25. ^ a b Bahm 1959, p. 60.
  26. ^ a b Ajahn Sucitto (2010), Kindle Locations 933-944, quote= Sometimes taṇhā is translated as “desire,” but that gives rise to some crucial misinterpretations with reference to the way of Liberation. As we shall see, some form of desire is essential in order to aspire to, and persist in, cultivating the path out of dukkha. Desire as an eagerness to offer, to commit, to apply oneself to meditation, is called chanda. It’s a psychological “yes,” a choice, not a pathology. In fact, you could summarize Dhamma training as the transformation of taṇhā into chanda.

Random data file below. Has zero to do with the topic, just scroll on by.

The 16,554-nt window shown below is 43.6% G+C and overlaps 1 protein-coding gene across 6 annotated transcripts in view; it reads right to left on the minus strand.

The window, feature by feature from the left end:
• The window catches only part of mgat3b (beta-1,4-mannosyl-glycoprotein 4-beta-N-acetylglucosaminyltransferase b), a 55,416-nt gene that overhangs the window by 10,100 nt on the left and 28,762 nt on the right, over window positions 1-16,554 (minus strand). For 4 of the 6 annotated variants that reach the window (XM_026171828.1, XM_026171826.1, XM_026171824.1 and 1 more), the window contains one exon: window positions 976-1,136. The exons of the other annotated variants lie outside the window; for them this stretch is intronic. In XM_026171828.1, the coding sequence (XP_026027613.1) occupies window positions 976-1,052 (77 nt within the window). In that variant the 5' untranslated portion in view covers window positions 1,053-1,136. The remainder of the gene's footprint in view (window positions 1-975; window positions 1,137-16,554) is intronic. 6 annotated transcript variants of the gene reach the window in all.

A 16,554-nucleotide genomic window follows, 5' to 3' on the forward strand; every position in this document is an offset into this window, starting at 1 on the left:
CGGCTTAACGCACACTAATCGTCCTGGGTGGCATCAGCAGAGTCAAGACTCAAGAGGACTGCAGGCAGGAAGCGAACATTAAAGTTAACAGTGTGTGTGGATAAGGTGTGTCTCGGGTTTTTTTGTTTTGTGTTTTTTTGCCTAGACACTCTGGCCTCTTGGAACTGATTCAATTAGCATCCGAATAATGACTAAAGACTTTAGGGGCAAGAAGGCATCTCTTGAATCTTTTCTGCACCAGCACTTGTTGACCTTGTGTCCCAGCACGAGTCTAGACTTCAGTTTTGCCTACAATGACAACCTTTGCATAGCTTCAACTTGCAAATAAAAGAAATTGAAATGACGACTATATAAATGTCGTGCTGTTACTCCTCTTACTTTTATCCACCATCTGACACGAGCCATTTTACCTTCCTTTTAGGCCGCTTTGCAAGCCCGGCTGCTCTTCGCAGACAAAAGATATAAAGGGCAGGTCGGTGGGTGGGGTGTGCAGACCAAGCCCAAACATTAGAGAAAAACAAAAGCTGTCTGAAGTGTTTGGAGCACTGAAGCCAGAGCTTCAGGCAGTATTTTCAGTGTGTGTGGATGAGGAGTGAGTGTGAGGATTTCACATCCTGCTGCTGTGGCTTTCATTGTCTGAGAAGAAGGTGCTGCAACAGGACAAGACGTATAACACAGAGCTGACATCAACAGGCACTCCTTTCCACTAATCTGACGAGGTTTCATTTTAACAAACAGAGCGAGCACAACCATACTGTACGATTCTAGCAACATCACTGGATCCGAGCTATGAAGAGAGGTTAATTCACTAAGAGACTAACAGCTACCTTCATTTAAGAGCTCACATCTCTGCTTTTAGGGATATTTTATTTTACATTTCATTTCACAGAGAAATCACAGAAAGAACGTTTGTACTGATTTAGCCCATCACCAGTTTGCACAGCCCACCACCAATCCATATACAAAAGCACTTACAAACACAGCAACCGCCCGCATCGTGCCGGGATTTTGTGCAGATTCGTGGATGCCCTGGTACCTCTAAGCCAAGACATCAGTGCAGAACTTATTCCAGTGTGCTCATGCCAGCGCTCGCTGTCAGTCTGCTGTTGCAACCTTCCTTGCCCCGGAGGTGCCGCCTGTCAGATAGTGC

27. ^ Rhys Davids and Stede (1921), pp. 275-6, entry for "Chanda"
  28. ^ Gethin 1998, pp. 73–74.
  29. ^ Harvey 2013, p. 73.


Further reading[edit]

  • Philosophy of the Buddha by Archie J. Bahm. Asian Humanities Press. Berkeley, CA: 1993. ISBN 0-87573-025-6.
    • Chapter 5 is about craving, and discusses the difference between taṇhā and chanda.
  • Nietzsche and Buddhism: A Study in Nihilism and Ironic Affinities by Robert Morrison. Oxford University Press, 1998.
    • Chapter 10 is a comparison between Nietzsche's Will to Power and Tanha, which gives a very nuanced and positive explanation of the central role taṇhā plays in the Buddhist path.

External links[edit]

Preceded by Twelve Nidānas
Succeeded by